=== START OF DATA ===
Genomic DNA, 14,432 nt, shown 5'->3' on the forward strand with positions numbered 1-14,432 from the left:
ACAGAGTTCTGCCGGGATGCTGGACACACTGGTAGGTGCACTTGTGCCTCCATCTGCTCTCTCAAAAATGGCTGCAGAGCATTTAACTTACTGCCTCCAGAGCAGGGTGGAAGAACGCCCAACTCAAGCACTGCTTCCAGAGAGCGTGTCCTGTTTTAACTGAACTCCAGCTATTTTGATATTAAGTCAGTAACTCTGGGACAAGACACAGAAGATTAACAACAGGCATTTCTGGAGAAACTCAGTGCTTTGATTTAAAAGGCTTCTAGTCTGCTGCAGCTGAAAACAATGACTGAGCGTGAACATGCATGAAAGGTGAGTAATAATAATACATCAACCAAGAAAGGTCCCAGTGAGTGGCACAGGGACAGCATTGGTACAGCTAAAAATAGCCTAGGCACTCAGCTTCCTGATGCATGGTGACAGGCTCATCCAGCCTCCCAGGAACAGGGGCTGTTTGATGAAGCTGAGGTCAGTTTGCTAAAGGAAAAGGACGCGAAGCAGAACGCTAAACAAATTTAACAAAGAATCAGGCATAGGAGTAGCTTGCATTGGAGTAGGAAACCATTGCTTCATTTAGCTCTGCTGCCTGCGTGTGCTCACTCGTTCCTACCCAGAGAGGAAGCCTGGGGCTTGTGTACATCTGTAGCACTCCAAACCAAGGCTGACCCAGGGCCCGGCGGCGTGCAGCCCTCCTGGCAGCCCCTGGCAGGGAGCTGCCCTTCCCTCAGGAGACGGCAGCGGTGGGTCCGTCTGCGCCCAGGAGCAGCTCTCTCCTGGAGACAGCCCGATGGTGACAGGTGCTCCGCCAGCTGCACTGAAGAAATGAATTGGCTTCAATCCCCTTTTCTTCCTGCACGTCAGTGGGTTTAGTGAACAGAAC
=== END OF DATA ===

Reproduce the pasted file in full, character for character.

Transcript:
Genomic DNA, 14,432 nt, shown 5'->3' on the forward strand with positions numbered 1-14,432 from the left:
ACAGAGTTCTGCCGGGATGCTGGACACACTGGTAGGTGCACTTGTGCCTCCATCTGCTCTCTCAAAAATGGCTGCAGAGCATTTAACTTACTGCCTCCAGAGCAGGGTGGAAGAACGCCCAACTCAAGCACTGCTTCCAGAGAGCGTGTCCTGTTTTAACTGAACTCCAGCTATTTTGATATTAAGTCAGTAACTCTGGGACAAGACACAGAAGATTAACAACAGGCATTTCTGGAGAAACTCAGTGCTTTGATTTAAAAGGCTTCTAGTCTGCTGCAGCTGAAAACAATGACTGAGCGTGAACATGCATGAAAGGTGAGTAATAATAATACATCAACCAAGAAAGGTCCCAGTGAGTGGCACAGGGACAGCATTGGTACAGCTAAAAATAGCCTAGGCACTCAGCTTCCTGATGCATGGTGACAGGCTCATCCAGCCTCCCAGGAACAGGGGCTGTTTGATGAAGCTGAGGTCAGTTTGCTAAAGGAAAAGGACGCGAAGCAGAACGCTAAACAAATTTAACAAAGAATCAGGCATAGGAGTAGCTTGCATTGGAGTAGGAAACCATTGCTTCATTTAGCTCTGCTGCCTGCGTGTGCTCACTCGTTCCTACCCAGAGAGGAAGCCTGGGGCTTGTGTACATCTGTAGCACTCCAAACCAAGGCTGACCCAGGGCCCGGCGGCGTGCAGCCCTCCTGGCAGCCCCTGGCAGGGAGCTGCCCTTCCCTCAGGAGACGGCAGCGGTGGGTCCGTCTGCGCCCAGGAGCAGCTCTCTCCTGGAGACAGCCCGATGGTGACAGGTGCTCCGCCAGCTGCACTGAAGAAATGAATTGGCTTCAATCCCCTTTTCTTCCTGCACGTCAGTGGGTTTAGTGAACAGAAC